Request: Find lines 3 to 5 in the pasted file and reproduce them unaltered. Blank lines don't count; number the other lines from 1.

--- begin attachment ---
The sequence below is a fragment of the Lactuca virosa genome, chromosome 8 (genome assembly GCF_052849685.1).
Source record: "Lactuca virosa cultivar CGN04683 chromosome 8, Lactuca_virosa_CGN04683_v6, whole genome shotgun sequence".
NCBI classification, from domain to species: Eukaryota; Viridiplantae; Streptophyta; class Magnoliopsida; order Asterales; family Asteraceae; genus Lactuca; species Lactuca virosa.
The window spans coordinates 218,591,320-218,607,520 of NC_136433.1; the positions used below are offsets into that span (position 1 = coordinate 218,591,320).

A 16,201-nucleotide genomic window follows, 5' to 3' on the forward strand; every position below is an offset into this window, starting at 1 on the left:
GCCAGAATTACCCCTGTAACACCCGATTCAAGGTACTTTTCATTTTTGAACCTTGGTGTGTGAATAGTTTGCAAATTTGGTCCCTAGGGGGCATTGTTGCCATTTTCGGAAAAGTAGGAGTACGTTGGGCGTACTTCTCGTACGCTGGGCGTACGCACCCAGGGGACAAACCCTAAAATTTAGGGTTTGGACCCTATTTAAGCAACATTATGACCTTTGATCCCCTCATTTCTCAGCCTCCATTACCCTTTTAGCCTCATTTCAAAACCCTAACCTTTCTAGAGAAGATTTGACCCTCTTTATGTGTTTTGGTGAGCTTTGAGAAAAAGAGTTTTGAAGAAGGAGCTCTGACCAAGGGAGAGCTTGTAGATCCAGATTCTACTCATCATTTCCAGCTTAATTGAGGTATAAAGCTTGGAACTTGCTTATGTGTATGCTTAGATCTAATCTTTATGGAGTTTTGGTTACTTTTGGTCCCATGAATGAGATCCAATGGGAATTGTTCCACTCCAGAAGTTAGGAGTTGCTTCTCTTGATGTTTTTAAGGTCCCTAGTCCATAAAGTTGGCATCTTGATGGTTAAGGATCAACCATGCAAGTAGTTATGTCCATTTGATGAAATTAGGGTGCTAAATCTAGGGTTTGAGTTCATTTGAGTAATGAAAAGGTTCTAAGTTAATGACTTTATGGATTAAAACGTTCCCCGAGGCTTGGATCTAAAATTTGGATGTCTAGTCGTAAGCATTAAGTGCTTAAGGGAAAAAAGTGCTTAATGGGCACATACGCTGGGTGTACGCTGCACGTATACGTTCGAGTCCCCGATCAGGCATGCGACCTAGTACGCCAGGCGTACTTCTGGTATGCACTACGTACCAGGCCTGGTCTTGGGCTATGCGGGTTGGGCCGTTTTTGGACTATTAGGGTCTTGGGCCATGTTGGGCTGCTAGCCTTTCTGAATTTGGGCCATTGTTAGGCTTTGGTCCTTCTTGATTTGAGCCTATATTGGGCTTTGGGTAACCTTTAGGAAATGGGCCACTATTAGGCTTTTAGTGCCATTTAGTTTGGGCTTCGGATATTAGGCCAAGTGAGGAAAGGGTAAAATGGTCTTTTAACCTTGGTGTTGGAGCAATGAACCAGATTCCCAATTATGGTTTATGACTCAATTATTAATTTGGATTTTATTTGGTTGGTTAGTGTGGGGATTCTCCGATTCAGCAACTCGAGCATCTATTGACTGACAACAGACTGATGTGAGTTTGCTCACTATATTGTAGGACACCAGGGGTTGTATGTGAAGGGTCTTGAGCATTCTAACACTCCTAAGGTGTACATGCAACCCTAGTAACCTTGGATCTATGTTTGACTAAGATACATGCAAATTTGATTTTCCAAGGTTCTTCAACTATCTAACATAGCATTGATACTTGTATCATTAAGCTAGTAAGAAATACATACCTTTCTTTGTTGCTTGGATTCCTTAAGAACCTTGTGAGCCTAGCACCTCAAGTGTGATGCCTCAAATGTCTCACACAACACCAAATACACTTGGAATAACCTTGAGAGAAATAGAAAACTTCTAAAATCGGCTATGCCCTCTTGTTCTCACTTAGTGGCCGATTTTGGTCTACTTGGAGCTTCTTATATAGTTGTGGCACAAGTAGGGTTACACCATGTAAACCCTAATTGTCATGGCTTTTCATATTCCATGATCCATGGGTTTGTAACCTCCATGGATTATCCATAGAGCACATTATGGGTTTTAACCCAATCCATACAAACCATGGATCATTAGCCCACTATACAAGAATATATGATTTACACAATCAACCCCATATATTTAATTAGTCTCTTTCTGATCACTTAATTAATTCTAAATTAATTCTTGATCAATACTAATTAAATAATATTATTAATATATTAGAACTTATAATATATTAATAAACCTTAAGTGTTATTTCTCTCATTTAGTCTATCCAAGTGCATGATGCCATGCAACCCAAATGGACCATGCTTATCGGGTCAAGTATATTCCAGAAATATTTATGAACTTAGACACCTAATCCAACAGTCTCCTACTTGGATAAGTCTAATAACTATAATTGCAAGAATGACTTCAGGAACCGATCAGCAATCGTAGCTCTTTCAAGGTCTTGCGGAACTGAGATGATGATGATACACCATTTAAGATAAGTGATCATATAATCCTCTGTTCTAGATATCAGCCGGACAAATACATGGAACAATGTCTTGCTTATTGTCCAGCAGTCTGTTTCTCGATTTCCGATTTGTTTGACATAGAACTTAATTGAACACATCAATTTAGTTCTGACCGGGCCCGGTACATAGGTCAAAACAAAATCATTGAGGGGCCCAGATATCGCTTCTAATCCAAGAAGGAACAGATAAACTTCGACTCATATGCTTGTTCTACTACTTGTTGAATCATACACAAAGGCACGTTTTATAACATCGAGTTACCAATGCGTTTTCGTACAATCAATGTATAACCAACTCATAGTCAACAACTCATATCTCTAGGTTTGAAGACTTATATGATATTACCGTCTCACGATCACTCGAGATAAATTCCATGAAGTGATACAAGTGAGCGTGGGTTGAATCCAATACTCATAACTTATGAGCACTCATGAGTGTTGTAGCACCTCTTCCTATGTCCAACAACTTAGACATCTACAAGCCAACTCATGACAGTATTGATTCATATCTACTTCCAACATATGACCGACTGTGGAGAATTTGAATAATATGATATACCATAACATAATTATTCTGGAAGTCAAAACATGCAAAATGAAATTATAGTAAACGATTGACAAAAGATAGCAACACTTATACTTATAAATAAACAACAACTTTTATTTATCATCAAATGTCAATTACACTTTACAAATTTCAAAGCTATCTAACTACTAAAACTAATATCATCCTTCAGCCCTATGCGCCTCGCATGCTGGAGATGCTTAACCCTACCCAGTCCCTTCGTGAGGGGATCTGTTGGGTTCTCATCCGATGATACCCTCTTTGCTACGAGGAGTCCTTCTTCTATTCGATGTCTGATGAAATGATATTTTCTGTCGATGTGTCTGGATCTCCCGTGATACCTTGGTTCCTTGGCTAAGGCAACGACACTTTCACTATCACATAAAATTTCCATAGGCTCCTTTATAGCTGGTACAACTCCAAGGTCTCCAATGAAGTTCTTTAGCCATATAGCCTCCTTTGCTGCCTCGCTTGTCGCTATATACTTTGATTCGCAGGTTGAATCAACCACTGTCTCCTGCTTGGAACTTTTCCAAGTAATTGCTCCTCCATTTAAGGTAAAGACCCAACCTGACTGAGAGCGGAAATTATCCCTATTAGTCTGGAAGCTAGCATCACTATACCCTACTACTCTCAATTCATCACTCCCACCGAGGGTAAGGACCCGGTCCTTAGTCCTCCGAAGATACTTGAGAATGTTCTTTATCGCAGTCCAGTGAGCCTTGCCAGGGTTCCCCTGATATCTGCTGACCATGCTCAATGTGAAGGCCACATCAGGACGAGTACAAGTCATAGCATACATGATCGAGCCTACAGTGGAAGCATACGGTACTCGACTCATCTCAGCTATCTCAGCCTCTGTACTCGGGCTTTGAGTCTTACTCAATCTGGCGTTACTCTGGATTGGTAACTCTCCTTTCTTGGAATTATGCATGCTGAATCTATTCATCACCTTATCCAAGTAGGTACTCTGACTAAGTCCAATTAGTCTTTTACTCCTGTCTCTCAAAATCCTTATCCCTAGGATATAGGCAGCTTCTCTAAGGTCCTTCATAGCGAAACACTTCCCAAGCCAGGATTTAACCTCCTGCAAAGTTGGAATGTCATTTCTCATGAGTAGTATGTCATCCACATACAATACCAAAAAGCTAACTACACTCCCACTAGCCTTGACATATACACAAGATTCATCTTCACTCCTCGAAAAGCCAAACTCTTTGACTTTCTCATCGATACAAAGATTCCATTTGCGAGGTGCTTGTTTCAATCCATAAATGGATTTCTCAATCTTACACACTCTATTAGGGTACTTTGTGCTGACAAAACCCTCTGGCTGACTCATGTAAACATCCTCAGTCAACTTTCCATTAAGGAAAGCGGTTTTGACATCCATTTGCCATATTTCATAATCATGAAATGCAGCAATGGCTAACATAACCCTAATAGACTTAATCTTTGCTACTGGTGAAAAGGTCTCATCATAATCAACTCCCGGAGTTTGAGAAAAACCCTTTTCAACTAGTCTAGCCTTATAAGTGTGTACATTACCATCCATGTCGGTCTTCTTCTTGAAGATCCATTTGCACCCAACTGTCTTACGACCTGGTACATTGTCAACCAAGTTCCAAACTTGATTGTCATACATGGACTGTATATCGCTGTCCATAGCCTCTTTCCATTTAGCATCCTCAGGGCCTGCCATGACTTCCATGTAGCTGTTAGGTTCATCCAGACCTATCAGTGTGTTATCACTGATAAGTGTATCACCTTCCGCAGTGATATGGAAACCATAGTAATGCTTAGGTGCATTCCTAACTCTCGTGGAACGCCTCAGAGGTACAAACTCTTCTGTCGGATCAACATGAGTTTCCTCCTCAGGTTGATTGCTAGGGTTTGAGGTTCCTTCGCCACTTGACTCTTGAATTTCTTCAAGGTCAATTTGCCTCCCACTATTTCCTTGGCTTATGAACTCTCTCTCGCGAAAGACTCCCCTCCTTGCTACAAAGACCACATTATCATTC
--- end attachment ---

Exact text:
NCBI classification, from domain to species: Eukaryota; Viridiplantae; Streptophyta; class Magnoliopsida; order Asterales; family Asteraceae; genus Lactuca; species Lactuca virosa.
The window spans coordinates 218,591,320-218,607,520 of NC_136433.1; the positions used below are offsets into that span (position 1 = coordinate 218,591,320).

A 16,201-nucleotide genomic window follows, 5' to 3' on the forward strand; every position below is an offset into this window, starting at 1 on the left: